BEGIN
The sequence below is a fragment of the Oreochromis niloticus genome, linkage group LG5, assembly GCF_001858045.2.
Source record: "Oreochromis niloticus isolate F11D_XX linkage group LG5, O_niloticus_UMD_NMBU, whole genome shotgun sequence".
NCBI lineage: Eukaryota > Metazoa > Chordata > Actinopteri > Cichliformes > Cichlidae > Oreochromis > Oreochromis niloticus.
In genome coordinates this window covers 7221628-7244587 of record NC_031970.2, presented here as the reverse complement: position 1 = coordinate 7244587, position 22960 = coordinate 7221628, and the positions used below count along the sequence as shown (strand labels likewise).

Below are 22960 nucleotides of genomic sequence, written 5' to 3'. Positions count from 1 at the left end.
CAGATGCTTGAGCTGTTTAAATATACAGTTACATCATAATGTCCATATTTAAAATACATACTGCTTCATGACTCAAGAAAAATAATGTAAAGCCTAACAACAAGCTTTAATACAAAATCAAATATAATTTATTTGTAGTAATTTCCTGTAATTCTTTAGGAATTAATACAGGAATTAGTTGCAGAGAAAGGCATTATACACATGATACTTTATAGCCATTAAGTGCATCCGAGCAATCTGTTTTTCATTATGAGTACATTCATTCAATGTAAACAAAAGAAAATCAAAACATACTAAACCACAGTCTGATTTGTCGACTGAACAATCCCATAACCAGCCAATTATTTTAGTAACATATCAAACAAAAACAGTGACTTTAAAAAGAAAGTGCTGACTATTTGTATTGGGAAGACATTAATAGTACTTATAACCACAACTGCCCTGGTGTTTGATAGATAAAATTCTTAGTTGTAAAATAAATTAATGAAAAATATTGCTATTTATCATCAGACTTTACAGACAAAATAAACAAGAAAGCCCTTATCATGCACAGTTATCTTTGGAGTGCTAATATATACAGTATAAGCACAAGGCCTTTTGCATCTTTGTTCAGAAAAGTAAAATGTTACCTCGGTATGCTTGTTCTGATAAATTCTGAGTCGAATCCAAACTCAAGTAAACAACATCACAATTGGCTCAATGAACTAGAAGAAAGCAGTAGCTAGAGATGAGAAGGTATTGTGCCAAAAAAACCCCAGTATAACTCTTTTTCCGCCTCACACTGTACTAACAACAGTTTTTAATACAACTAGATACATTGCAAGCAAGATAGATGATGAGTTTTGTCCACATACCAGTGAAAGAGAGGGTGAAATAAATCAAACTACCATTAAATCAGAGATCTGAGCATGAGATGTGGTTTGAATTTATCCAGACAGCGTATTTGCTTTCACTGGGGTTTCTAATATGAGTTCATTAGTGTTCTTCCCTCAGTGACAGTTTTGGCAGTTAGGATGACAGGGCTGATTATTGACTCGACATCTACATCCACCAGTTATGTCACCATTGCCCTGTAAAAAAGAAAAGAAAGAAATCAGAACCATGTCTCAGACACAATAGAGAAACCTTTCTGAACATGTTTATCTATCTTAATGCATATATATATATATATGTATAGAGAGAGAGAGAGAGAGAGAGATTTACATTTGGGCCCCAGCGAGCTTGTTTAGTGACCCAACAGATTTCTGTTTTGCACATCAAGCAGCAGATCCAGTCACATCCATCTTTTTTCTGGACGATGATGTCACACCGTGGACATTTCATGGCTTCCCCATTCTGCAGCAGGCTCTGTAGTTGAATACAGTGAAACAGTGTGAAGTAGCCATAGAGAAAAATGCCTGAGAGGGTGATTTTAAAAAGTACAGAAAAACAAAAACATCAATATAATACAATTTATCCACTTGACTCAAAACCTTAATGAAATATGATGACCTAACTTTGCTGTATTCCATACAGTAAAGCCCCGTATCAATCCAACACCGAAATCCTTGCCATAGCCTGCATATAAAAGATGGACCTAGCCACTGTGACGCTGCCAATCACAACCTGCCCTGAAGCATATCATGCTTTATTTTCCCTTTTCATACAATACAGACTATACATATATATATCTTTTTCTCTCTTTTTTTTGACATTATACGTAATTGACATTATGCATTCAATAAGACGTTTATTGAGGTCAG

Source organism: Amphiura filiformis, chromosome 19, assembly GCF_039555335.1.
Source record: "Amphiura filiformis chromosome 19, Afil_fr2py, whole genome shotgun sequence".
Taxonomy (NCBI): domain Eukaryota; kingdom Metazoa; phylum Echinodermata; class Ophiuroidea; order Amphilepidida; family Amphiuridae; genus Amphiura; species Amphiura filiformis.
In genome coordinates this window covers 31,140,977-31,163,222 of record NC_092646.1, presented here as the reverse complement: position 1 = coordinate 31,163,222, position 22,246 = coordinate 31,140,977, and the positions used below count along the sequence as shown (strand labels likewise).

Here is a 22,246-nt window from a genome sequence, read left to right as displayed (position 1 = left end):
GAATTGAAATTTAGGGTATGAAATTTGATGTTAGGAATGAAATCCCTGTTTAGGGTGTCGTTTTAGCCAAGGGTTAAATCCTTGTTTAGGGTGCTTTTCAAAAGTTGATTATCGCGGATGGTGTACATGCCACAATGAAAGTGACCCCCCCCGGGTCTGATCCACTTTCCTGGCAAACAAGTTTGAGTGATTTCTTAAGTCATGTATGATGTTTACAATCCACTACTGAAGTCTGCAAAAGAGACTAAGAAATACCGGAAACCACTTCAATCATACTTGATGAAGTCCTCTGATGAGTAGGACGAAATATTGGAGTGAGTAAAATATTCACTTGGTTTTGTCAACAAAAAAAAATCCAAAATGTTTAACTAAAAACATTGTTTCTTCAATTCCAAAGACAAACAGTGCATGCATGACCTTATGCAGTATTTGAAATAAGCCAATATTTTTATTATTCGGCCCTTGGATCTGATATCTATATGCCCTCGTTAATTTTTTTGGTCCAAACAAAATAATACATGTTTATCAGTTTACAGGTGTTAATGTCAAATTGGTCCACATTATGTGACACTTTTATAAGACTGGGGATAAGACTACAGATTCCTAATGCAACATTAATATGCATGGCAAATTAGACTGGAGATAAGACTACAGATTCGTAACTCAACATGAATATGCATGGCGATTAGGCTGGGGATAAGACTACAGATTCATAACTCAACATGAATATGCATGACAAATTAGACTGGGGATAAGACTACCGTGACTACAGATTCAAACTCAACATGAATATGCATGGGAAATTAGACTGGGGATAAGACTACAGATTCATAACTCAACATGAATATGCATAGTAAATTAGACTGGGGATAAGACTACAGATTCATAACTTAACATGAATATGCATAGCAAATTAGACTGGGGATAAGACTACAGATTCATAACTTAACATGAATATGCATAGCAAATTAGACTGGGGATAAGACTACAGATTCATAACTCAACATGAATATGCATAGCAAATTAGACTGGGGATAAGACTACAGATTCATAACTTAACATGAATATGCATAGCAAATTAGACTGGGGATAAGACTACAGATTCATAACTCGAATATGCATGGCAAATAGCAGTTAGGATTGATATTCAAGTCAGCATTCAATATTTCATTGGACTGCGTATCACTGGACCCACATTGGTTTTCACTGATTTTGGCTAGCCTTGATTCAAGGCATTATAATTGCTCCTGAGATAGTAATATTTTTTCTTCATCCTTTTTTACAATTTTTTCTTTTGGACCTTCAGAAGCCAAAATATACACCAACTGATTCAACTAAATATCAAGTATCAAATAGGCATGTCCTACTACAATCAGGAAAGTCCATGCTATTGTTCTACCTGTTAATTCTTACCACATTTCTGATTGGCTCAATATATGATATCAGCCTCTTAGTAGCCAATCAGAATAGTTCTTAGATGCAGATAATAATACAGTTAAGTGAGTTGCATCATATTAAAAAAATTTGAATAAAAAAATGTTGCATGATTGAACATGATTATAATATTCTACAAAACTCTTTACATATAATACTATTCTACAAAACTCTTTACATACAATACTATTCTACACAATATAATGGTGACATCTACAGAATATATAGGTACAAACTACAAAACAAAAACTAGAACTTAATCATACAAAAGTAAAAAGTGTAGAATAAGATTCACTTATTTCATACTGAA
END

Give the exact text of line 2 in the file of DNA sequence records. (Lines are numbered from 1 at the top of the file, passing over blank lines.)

Source record: "Oreochromis niloticus isolate F11D_XX linkage group LG5, O_niloticus_UMD_NMBU, whole genome shotgun sequence".